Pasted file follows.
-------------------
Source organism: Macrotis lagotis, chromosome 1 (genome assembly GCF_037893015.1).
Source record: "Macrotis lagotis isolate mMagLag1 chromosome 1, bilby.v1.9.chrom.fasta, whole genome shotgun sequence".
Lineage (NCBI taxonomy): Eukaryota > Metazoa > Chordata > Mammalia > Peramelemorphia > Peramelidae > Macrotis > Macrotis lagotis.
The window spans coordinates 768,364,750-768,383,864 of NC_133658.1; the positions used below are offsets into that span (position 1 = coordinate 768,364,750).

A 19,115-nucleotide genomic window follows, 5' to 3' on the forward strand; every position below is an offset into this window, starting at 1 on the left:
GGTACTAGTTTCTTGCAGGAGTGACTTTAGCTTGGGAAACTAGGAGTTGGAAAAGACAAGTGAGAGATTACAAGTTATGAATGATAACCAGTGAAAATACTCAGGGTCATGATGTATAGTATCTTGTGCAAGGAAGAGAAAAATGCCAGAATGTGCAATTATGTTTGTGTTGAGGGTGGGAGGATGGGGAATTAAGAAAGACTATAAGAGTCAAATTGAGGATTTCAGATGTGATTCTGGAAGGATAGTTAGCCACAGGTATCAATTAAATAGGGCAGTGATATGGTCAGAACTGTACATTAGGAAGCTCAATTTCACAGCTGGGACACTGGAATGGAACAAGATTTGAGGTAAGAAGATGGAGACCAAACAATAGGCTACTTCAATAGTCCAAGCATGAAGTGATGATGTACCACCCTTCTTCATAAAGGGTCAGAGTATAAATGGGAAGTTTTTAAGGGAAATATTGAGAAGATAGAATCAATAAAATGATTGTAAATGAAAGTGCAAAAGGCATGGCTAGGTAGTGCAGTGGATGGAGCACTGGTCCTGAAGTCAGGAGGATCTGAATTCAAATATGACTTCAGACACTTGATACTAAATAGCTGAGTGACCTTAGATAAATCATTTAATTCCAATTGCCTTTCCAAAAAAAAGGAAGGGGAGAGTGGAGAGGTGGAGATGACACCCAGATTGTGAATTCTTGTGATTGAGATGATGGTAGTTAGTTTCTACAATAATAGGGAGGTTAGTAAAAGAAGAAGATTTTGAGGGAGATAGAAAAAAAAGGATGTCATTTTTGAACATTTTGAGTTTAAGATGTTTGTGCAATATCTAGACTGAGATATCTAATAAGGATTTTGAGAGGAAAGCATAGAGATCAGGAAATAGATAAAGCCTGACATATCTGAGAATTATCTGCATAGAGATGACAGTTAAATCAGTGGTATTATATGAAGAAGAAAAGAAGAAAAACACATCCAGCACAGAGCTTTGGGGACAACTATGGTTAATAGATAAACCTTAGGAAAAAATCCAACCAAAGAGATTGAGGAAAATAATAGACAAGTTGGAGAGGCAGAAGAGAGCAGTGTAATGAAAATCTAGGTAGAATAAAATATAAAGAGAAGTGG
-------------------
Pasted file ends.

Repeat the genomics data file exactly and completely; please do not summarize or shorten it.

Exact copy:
Source organism: Macrotis lagotis, chromosome 1 (genome assembly GCF_037893015.1).
Source record: "Macrotis lagotis isolate mMagLag1 chromosome 1, bilby.v1.9.chrom.fasta, whole genome shotgun sequence".
Lineage (NCBI taxonomy): Eukaryota > Metazoa > Chordata > Mammalia > Peramelemorphia > Peramelidae > Macrotis > Macrotis lagotis.
The window spans coordinates 768,364,750-768,383,864 of NC_133658.1; the positions used below are offsets into that span (position 1 = coordinate 768,364,750).

A 19,115-nucleotide genomic window follows, 5' to 3' on the forward strand; every position below is an offset into this window, starting at 1 on the left:
GGTACTAGTTTCTTGCAGGAGTGACTTTAGCTTGGGAAACTAGGAGTTGGAAAAGACAAGTGAGAGATTACAAGTTATGAATGATAACCAGTGAAAATACTCAGGGTCATGATGTATAGTATCTTGTGCAAGGAAGAGAAAAATGCCAGAATGTGCAATTATGTTTGTGTTGAGGGTGGGAGGATGGGGAATTAAGAAAGACTATAAGAGTCAAATTGAGGATTTCAGATGTGATTCTGGAAGGATAGTTAGCCACAGGTATCAATTAAATAGGGCAGTGATATGGTCAGAACTGTACATTAGGAAGCTCAATTTCACAGCTGGGACACTGGAATGGAACAAGATTTGAGGTAAGAAGATGGAGACCAAACAATAGGCTACTTCAATAGTCCAAGCATGAAGTGATGATGTACCACCCTTCTTCATAAAGGGTCAGAGTATAAATGGGAAGTTTTTAAGGGAAATATTGAGAAGATAGAATCAATAAAATGATTGTAAATGAAAGTGCAAAAGGCATGGCTAGGTAGTGCAGTGGATGGAGCACTGGTCCTGAAGTCAGGAGGATCTGAATTCAAATATGACTTCAGACACTTGATACTAAATAGCTGAGTGACCTTAGATAAATCATTTAATTCCAATTGCCTTTCCAAAAAAAAGGAAGGGGAGAGTGGAGAGGTGGAGATGACACCCAGATTGTGAATTCTTGTGATTGAGATGATGGTAGTTAGTTTCTACAATAATAGGGAGGTTAGTAAAAGAAGAAGATTTTGAGGGAGATAGAAAAAAAAGGATGTCATTTTTGAACATTTTGAGTTTAAGATGTTTGTGCAATATCTAGACTGAGATATCTAATAAGGATTTTGAGAGGAAAGCATAGAGATCAGGAAATAGATAAAGCCTGACATATCTGAGAATTATCTGCATAGAGATGACAGTTAAATCAGTGGTATTATATGAAGAAGAAAAGAAGAAAAACACATCCAGCACAGAGCTTTGGGGACAACTATGGTTAATAGATAAACCTTAGGAAAAAATCCAACCAAAGAGATTGAGGAAAATAATAGACAAGTTGGAGAGGCAGAAGAGAGCAGTGTAATGAAAATCTAGGTAGAATAAAATATAAAGAGAAGTGG